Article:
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Double-Muscled Cattle - The Parthenais

By Edited May 12, 2016 0 0

Muscle Hypertrophy in Cattle

The Parthenais

The Parthenais cattle breed comes from Deux-Sevres Department of western France. Parthenay was an important cattle market town during the Middle Ages. The French herd book was established in 1893. It is one of the oldest in France. During this period, the Cognac vineyards of the region had been ravished by phylloxera. With the vines all dead, farmers turned to cattle and within a few years the region was renowned for the quality of its butter.

Parthenais Bull

In 1979, butter from the region, Beurre (butter) Poitou-Charente, was assigned AOC status. AOC stands for 'Appellation d-origine controlee' or 'controlled designation of origin' and is a certification awarded by the French government to certain French geographical areas for particular products.

The herd book of the Parthenais goes back to 1893. The Parthenais breed, together with the Belgian Blue and Piedmontese breeds, has a condition known as double-muscling. This is also called muscular hypertrophy and is an inherited condition. A mutation in the animal's genetic make-up suppresses myostatin, a protein element which is partially responsible for proper regulation of skeletal muscle mass. Repression of myostatin results in excessive bulking of muscular growth. Muscle fibres increase in number and, to a lesser degree, enlarge.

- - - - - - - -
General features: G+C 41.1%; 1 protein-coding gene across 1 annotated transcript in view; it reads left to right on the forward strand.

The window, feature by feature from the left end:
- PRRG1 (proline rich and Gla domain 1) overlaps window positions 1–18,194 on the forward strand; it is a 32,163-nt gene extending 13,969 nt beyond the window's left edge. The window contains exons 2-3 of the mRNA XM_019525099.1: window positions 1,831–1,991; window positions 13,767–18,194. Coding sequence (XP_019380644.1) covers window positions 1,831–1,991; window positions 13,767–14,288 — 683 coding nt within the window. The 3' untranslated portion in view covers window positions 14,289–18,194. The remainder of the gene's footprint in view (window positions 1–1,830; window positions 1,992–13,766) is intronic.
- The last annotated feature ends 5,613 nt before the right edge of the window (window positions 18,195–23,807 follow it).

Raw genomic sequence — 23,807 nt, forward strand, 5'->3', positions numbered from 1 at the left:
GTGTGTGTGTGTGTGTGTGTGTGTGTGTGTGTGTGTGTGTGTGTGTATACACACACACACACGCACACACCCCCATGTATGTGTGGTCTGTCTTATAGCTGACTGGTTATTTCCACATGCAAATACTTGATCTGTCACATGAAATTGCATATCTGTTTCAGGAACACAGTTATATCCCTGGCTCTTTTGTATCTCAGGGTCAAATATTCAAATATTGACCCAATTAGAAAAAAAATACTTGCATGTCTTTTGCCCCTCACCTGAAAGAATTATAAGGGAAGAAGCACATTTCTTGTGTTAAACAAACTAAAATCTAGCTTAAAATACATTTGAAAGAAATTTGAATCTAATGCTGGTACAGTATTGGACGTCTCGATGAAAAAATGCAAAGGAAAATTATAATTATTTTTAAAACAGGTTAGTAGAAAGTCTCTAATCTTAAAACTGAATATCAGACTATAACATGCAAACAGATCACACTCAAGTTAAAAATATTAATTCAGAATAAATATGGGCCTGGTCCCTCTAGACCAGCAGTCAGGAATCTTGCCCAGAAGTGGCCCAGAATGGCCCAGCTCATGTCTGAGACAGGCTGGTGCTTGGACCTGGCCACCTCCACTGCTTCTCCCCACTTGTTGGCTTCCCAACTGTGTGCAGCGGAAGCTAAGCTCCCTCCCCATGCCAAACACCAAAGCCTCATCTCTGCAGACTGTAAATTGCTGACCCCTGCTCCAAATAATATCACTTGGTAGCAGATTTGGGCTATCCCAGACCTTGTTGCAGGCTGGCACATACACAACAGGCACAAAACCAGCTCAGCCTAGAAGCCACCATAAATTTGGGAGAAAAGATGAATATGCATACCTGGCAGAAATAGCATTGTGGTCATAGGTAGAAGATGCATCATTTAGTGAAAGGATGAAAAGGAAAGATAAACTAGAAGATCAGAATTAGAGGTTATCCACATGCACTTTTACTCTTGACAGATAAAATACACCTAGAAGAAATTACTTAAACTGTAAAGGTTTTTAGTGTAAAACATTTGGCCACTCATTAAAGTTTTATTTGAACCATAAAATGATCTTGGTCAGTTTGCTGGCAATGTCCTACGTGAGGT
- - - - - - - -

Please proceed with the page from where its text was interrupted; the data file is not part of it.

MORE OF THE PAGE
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The bulking caused by double muscling makes these breeds the incredible hulks of the cattle world. The massive development in the hindquarters also means an increase in the amount of the more valuable cuts of meat. The collagen or connective tissue also changes in composition. This has the effect of making the meat more tender. Fat cells have less volume of fat so there is less marbling and meat is leaner. The fat also has a greater proportion of polyunsaturated fats and less cholesterol.

Some of the disadvantages of double-muscling include slower maturity, difficulties in calving, lower fertility and reduced milk production. These problems are being addressed by breeders. Since 1970, the Parthenais has been bred as a pure beef breed

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Parthenais have golden brown coats. The eyes, muzzle and legs are lighter in colour and the points of the ears, round the eyes, nose, hooves and tail are black. The feet are hard and black.

The horns are crescent-shaped. Bulls weigh up to 2,600 pounds and measure 145cm at the withers. Cows weigh around 700kg and stand about 135cm. The Parthenais is recognised as having the highest beef to bone ratio of all French breeds (77%). Animals carrying the double muscled mutation have bones which are lighter and less dense hence the higher beef to bone ratios.

Double-muscled breeds are gaining favour as terminal sires for beef production. Although breeding purebred to purebred sometimes causes calving problems, these are much less common when breeding to other breeds such as Angus or Hereford.

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